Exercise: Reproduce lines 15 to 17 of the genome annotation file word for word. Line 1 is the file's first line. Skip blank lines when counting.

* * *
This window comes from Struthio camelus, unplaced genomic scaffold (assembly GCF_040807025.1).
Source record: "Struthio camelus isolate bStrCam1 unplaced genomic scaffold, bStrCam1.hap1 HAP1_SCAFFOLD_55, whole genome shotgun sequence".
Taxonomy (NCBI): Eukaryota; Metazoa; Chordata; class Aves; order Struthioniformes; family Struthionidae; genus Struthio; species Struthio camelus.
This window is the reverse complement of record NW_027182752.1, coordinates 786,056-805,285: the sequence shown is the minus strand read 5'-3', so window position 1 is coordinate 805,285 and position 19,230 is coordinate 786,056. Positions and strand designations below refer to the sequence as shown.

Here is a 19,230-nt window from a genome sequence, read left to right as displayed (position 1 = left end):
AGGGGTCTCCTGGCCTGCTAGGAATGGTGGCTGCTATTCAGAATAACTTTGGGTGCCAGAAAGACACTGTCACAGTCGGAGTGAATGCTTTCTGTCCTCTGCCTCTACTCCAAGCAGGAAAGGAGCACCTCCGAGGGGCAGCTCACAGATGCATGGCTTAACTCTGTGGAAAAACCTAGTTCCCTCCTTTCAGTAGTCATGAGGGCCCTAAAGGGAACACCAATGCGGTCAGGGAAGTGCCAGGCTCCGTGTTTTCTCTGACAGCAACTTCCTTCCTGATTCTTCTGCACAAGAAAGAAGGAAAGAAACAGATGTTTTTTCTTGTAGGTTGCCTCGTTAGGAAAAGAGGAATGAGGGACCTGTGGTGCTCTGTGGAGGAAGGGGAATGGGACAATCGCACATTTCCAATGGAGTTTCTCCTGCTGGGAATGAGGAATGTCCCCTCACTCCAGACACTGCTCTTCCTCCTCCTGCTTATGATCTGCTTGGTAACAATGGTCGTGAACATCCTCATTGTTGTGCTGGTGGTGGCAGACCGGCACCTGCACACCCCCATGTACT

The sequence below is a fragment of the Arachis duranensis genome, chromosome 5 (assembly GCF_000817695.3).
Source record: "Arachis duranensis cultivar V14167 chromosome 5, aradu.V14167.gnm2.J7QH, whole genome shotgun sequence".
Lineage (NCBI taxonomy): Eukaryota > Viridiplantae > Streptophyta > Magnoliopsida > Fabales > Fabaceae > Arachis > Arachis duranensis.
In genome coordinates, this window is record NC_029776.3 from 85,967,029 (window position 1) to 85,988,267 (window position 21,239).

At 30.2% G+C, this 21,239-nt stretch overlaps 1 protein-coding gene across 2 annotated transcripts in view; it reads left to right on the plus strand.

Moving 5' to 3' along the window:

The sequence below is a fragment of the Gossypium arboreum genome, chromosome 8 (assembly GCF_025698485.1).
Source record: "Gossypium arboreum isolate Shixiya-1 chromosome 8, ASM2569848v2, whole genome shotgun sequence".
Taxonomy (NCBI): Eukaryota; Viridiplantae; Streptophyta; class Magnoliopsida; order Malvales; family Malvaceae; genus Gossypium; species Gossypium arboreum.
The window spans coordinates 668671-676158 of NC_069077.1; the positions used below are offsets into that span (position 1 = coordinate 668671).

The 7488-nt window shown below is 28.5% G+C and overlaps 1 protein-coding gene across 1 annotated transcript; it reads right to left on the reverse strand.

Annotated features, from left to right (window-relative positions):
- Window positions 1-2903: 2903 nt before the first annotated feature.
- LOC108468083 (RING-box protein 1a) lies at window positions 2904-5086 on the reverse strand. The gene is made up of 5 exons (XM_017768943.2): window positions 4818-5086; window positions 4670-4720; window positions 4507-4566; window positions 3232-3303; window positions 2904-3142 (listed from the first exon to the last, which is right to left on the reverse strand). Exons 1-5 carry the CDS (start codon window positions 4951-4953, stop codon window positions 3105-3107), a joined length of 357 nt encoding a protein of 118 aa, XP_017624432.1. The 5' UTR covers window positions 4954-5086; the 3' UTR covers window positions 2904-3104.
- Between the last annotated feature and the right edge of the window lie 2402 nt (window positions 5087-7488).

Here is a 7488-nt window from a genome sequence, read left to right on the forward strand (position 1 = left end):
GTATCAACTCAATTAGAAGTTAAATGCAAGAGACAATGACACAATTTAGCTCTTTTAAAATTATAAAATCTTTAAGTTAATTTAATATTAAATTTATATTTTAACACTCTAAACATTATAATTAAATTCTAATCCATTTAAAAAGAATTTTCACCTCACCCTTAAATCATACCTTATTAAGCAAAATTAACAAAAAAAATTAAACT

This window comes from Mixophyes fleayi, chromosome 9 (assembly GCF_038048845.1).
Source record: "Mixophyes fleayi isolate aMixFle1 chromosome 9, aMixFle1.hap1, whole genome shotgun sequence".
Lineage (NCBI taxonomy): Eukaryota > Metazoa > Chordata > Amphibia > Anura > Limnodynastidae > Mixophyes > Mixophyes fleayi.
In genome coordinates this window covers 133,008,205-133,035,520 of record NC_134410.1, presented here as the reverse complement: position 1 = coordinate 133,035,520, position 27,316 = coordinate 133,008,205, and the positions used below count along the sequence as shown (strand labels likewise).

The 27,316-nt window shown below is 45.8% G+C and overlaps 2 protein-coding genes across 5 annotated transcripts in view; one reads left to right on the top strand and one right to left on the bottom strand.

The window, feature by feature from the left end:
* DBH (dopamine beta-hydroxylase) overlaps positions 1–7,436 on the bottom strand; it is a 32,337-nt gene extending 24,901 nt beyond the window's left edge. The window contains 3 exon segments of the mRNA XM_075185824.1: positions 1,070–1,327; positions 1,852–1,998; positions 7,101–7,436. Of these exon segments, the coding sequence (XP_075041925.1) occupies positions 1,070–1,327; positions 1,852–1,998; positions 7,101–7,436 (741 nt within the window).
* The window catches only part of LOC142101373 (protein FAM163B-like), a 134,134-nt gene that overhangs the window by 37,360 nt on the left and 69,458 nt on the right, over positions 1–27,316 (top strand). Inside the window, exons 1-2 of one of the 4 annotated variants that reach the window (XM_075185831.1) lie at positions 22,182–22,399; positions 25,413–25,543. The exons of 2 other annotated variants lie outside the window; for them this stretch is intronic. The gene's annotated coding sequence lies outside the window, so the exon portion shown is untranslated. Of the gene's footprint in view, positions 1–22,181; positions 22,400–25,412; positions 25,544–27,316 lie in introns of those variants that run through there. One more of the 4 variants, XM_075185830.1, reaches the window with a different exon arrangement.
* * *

Taxonomy (NCBI): Eukaryota; Viridiplantae; Streptophyta; class Magnoliopsida; order Malvales; family Malvaceae; genus Gossypium; species Gossypium arboreum.
The window spans coordinates 668671-676158 of NC_069077.1; the positions used below are offsets into that span (position 1 = coordinate 668671).

The 7488-nt window shown below is 28.5% G+C and overlaps 1 protein-coding gene across 1 annotated transcript; it reads right to left on the reverse strand.